Hammond’s piece had this initial summary: “Andrew Jackson battled the Bank of the United States with all his furious confidence. Was his victory the nation’s loss?”

“Andrew Jackson smote the bank fatally at the moment of its best performance and in the course of trends against which it was needed most. Thereby he gave unhindered play to the speculation and inflation that he was always denouncing. To a susceptible people the prospect was intoxicating. A continent abounding in varied resources and favorable to the maintenance of an immense population in the utmost comfort spread before the gaze of an energetic, ambitious, and clever race of men, who to exploit its wealth had two new instruments of miraculous potency: steam and credit. They forward into the bright prospect, trampling, suffering, succeeding, failing. There was nothing to restrain them. For about a century the big rush lasted. Now it is over.

And in a more critical mood we note that a number of things are missing or gone wrong. To be sure, we are on top of the world still, but it is not very good bookkeeping to omit one’s losses and count only one’s gains. That critical move was known to others than Jackson. Emerson, Hawthorne, and Thoreau felt it. So did an older and more experienced contemporary, Albert Gallatin, friend and aide in the past to Thomas Jefferson, and now p-resident of a New York bank but loyal to Jeffersonian ideals, “the energy of this nation,” he wrote to an old friend toward the end of Andrew Jackson’s administration, “is not be controlled; it is at present exclusively applied to the acquisition of wealth and to improvements of stupendous magnitude. Whatever has that tendency, and of course an immoderate expansion of credit, receives favor. The apparent prosperity and the progress of cultivation, population, commerce, and improvement are beyond expectation. But it seems to me as if general demoralization was the consequence; I doubt whether general happiness is increased; and I would have preferred a gradual, slower, and more secure progress. I am, however, an old man, and a young generation has a right to govern itself…” In these words, Mr. Gallatin was echoing the remark of Thomas Jefferson that “the world belongs to the living.” Neither Gallatin nor Jefferson, however thought it should be stripped by the living. Yet nothing but the inadequacy of their powers seems to have kept those nineteenth century generations from stripping it. And perhaps nothing else could.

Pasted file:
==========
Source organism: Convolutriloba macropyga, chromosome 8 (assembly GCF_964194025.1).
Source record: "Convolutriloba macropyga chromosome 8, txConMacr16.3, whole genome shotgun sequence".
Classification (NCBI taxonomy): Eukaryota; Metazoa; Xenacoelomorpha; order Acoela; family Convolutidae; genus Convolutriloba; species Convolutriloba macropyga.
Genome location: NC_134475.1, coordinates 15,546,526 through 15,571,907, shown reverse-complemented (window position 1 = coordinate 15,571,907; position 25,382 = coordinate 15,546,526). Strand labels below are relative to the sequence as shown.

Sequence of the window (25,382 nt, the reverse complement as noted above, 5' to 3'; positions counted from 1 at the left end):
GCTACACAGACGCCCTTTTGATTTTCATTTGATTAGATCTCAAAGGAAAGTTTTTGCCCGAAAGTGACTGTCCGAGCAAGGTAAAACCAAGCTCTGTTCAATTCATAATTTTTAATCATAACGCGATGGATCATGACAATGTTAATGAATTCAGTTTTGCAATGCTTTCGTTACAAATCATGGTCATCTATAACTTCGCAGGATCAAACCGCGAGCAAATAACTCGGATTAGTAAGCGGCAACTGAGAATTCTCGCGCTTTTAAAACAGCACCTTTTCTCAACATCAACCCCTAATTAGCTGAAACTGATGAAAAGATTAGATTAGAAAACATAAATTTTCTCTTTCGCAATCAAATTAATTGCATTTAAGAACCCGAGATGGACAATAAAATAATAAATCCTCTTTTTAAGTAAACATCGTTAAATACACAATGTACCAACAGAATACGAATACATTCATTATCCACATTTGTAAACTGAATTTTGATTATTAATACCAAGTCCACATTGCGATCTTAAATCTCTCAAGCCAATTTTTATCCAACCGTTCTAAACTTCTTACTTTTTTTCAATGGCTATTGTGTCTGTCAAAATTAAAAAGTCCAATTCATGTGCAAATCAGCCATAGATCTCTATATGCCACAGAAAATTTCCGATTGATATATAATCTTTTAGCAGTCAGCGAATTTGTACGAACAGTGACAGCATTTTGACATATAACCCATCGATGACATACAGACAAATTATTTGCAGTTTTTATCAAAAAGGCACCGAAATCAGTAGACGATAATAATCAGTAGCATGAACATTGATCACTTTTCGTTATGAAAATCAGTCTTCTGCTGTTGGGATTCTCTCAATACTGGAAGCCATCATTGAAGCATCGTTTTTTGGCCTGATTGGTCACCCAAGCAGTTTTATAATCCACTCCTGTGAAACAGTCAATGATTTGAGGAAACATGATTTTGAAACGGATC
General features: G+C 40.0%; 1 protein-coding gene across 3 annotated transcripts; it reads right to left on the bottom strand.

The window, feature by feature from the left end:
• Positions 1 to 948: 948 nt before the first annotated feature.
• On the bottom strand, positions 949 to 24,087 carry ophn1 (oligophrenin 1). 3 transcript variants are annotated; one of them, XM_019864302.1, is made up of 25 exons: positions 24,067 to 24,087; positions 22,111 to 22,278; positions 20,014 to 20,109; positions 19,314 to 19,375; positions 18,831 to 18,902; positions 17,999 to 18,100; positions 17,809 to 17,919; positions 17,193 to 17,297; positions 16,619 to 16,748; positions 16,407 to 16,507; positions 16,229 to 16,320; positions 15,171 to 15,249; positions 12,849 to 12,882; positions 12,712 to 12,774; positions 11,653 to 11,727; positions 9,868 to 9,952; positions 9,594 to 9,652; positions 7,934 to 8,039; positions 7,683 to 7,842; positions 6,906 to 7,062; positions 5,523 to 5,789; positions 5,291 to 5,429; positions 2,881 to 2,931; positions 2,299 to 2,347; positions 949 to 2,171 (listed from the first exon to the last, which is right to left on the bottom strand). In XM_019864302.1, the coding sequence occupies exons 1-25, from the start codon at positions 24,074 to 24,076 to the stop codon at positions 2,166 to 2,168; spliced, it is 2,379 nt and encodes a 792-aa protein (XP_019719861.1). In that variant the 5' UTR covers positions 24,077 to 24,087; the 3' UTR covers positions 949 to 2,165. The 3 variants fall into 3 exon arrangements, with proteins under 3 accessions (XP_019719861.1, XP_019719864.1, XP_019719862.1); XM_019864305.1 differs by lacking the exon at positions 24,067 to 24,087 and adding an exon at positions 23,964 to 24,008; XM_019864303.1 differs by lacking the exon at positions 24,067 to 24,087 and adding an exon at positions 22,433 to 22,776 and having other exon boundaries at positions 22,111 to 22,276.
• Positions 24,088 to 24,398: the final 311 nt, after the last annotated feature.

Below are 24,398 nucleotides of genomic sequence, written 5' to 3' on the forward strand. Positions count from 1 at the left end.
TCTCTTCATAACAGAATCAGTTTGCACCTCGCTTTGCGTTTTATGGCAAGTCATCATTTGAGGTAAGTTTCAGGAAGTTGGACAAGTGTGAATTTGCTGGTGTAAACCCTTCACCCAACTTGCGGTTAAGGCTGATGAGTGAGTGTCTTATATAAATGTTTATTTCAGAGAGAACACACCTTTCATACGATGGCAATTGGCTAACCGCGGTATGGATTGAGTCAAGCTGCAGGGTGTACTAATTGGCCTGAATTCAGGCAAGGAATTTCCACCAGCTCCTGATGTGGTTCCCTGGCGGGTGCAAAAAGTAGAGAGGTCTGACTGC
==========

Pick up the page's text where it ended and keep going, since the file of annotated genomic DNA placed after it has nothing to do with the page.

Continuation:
But to the extent that credit multiplies man’s economic powers, curbs upon credit extension are a means of conservation, and an important means. The Bank of the United States was such a means. Its career was short and it had imperfections. Nevertheless, it worked. The evidence is in the protest of the bankers and entrepreneurs, the lenders and the borrowers, against its restraints. Their outcry against the oppressor was heard and Andrew Jackson hurried to their rescue. Had he not, some other way of stopping its conservative and steadying influence could doubtless have been found. The appetite for credit is avid, and Andrew Jackson knew in his day, and might have foretold for ours. But because he never meant to serve it, the credit for what happened goes rather to the clever advisors who led the old hero to the monster’s lair and dutifully held his hat while he stamped on its hea d and crushed it in the dust.